A classic example of serendipity is the discovery of penicillin in 1928 by Sir Alexander Fleming while working on the influenza virus. Fleming, who is often described as a careless lab technician, left a culture plate unattended while on a two-week vacation only to return to a mould that had developed on the contaminated plate. This mould turned out to kill bacteria effectively and became the first antibiotic known to the world. It was not just blind luck that Fleming found something valuable—the fact that he had an observant mind allowed him to pull the serendipity trigger and build something revolutionary without directly looking for it.

How you react to the random event determines the upside from luck—it’s up to you to leverage the unexpected! Only you can convert the lucky event to a serendipitous outcome.

Serendipity sphere

I was intrigued by the concept of Luck surface area, first written about by entrepreneur and podcaster Jason Roberts in his blogpost Codus Operandi. He talks about how the amount of serendipity that will occur in your life, your Luck Surface Area, is directly proportional to the degree to which you do something you’re passionate about combined with the total number of people to whom this is effectively communicated.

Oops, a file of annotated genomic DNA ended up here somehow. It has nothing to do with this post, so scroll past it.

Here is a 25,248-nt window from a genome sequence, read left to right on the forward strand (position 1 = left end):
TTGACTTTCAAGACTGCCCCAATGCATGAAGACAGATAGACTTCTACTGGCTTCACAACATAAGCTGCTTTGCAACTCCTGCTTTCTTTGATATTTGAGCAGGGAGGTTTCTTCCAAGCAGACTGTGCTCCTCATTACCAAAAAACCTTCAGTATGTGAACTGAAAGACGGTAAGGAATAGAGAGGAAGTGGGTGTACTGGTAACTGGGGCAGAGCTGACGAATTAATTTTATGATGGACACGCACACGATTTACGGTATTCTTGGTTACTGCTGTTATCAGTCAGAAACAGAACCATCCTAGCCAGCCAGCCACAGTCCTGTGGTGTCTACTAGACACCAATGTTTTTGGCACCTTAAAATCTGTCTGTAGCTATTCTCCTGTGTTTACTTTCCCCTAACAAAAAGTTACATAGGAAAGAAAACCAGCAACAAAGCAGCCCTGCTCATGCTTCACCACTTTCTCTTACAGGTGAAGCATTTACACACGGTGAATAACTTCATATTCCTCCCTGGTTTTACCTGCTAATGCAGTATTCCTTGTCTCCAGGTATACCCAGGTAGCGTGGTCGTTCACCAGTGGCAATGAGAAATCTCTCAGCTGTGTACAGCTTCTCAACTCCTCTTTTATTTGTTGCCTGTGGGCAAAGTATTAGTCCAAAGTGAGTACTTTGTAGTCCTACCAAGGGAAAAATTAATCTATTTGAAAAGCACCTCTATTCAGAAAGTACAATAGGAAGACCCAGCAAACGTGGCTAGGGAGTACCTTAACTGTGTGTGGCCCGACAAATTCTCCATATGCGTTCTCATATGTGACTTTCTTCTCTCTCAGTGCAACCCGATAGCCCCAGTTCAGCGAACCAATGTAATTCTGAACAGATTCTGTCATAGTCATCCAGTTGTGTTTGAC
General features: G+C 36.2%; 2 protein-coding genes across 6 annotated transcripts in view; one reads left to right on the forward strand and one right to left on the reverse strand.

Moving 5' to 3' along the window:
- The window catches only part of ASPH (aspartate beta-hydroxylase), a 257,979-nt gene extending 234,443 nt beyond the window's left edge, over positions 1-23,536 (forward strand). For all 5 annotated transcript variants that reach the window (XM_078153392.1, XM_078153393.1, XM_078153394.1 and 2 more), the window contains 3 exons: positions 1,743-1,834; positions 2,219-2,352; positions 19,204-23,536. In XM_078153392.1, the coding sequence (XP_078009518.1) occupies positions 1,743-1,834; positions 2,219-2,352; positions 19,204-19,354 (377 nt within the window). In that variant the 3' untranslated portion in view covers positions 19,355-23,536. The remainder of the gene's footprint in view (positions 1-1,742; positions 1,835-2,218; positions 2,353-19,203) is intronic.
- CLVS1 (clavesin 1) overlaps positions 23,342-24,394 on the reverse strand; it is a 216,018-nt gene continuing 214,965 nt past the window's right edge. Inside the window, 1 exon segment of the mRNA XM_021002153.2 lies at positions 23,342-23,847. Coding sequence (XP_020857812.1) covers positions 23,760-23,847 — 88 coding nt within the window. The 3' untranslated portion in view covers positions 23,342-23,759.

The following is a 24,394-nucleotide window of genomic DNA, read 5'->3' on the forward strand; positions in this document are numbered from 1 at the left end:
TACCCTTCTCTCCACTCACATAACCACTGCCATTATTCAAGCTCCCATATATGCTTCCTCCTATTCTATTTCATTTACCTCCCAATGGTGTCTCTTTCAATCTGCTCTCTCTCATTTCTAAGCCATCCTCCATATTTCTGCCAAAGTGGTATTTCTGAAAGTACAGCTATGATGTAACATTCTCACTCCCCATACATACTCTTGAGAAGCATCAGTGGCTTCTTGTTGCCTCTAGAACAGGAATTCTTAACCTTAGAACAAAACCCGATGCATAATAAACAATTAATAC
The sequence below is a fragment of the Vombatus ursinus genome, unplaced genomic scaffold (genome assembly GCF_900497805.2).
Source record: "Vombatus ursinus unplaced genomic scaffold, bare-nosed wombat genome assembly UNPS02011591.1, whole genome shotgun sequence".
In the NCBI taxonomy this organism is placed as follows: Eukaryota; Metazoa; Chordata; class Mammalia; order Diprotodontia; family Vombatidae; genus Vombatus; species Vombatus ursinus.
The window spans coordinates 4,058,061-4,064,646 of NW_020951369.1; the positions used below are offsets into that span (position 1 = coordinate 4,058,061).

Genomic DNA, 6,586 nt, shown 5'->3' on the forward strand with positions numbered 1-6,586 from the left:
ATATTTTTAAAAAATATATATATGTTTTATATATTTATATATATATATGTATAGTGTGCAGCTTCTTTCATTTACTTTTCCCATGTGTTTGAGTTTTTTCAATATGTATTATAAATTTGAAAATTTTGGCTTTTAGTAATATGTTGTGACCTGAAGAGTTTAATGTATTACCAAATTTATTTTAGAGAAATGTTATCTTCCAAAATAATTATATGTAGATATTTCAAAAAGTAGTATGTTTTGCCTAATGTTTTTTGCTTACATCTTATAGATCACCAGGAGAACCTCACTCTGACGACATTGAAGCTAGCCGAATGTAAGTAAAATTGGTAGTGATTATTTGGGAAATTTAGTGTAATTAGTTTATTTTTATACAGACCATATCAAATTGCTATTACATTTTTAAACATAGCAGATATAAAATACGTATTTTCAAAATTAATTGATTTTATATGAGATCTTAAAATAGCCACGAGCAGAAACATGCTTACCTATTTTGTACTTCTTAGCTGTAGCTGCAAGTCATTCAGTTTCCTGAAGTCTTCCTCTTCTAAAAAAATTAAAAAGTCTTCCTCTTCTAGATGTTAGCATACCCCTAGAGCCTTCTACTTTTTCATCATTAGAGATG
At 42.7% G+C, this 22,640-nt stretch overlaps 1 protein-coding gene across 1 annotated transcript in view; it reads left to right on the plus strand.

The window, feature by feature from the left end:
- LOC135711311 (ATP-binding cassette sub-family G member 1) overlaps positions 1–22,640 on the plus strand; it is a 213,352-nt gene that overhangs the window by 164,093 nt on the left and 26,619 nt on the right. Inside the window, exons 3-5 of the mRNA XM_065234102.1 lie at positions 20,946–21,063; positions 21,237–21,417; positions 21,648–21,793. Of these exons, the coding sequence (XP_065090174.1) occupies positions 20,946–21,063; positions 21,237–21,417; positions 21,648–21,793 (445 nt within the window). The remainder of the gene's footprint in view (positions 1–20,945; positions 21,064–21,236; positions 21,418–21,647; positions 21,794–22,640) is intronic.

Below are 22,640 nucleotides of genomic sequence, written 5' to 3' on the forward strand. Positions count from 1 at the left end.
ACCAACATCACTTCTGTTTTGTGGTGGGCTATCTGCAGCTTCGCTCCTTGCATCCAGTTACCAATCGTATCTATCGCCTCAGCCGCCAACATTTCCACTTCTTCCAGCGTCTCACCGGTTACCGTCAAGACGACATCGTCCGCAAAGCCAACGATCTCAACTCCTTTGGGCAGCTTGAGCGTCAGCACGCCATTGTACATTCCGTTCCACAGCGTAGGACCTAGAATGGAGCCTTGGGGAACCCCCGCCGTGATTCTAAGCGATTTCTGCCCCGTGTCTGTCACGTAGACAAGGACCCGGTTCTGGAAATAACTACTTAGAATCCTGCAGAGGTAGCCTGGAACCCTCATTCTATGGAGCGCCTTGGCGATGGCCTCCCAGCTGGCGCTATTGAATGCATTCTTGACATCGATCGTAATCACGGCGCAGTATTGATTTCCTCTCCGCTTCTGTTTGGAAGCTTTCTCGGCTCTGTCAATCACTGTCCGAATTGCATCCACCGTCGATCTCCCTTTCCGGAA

In short, Luck surface area = Doing * Telling!

I have often used this myself and with my colleagues to keep them focused when there are minor setbacks and my modified version, which I call Serendipity Sphere, is as follows:

Serendipity sphere’s volume = Show up passionately * Knock on enough doors * Do so consistently over time.

Serendipity for me is a three-dimensional quantity, with the first two mapping to Jason’s framework and the third adding the time dimension because in my view doing something consistently is an important vector in increasing serendipity. Increasing time spent requires you to have the grit and endurance to be at it. Compounding takes time and everything in life is about compounding, even luck!

Luck as a skill